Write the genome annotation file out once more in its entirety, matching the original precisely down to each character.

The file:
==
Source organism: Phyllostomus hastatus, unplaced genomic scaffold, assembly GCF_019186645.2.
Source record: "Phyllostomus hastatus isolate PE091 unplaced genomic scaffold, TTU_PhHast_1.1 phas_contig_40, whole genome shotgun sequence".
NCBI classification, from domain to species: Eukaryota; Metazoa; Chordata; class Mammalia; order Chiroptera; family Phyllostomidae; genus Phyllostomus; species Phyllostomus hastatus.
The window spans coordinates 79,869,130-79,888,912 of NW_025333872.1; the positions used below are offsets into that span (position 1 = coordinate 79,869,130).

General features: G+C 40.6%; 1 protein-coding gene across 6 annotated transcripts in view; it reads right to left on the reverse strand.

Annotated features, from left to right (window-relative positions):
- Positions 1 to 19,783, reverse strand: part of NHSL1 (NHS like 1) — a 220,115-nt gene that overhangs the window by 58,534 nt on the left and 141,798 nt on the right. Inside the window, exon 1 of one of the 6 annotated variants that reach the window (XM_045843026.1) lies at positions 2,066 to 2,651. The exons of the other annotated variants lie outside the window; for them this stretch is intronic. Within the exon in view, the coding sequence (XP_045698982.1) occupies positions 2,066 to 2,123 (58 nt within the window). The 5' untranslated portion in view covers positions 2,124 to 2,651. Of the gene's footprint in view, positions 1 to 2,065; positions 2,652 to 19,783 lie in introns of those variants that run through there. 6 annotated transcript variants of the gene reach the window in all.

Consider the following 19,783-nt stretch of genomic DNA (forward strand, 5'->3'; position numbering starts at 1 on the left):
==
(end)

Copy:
Source organism: Phyllostomus hastatus, unplaced genomic scaffold, assembly GCF_019186645.2.
Source record: "Phyllostomus hastatus isolate PE091 unplaced genomic scaffold, TTU_PhHast_1.1 phas_contig_40, whole genome shotgun sequence".
NCBI classification, from domain to species: Eukaryota; Metazoa; Chordata; class Mammalia; order Chiroptera; family Phyllostomidae; genus Phyllostomus; species Phyllostomus hastatus.
The window spans coordinates 79,869,130-79,888,912 of NW_025333872.1; the positions used below are offsets into that span (position 1 = coordinate 79,869,130).

General features: G+C 40.6%; 1 protein-coding gene across 6 annotated transcripts in view; it reads right to left on the reverse strand.

Annotated features, from left to right (window-relative positions):
- Positions 1 to 19,783, reverse strand: part of NHSL1 (NHS like 1) — a 220,115-nt gene that overhangs the window by 58,534 nt on the left and 141,798 nt on the right. Inside the window, exon 1 of one of the 6 annotated variants that reach the window (XM_045843026.1) lies at positions 2,066 to 2,651. The exons of the other annotated variants lie outside the window; for them this stretch is intronic. Within the exon in view, the coding sequence (XP_045698982.1) occupies positions 2,066 to 2,123 (58 nt within the window). The 5' untranslated portion in view covers positions 2,124 to 2,651. Of the gene's footprint in view, positions 1 to 2,065; positions 2,652 to 19,783 lie in introns of those variants that run through there. 6 annotated transcript variants of the gene reach the window in all.

Consider the following 19,783-nt stretch of genomic DNA (forward strand, 5'->3'; position numbering starts at 1 on the left):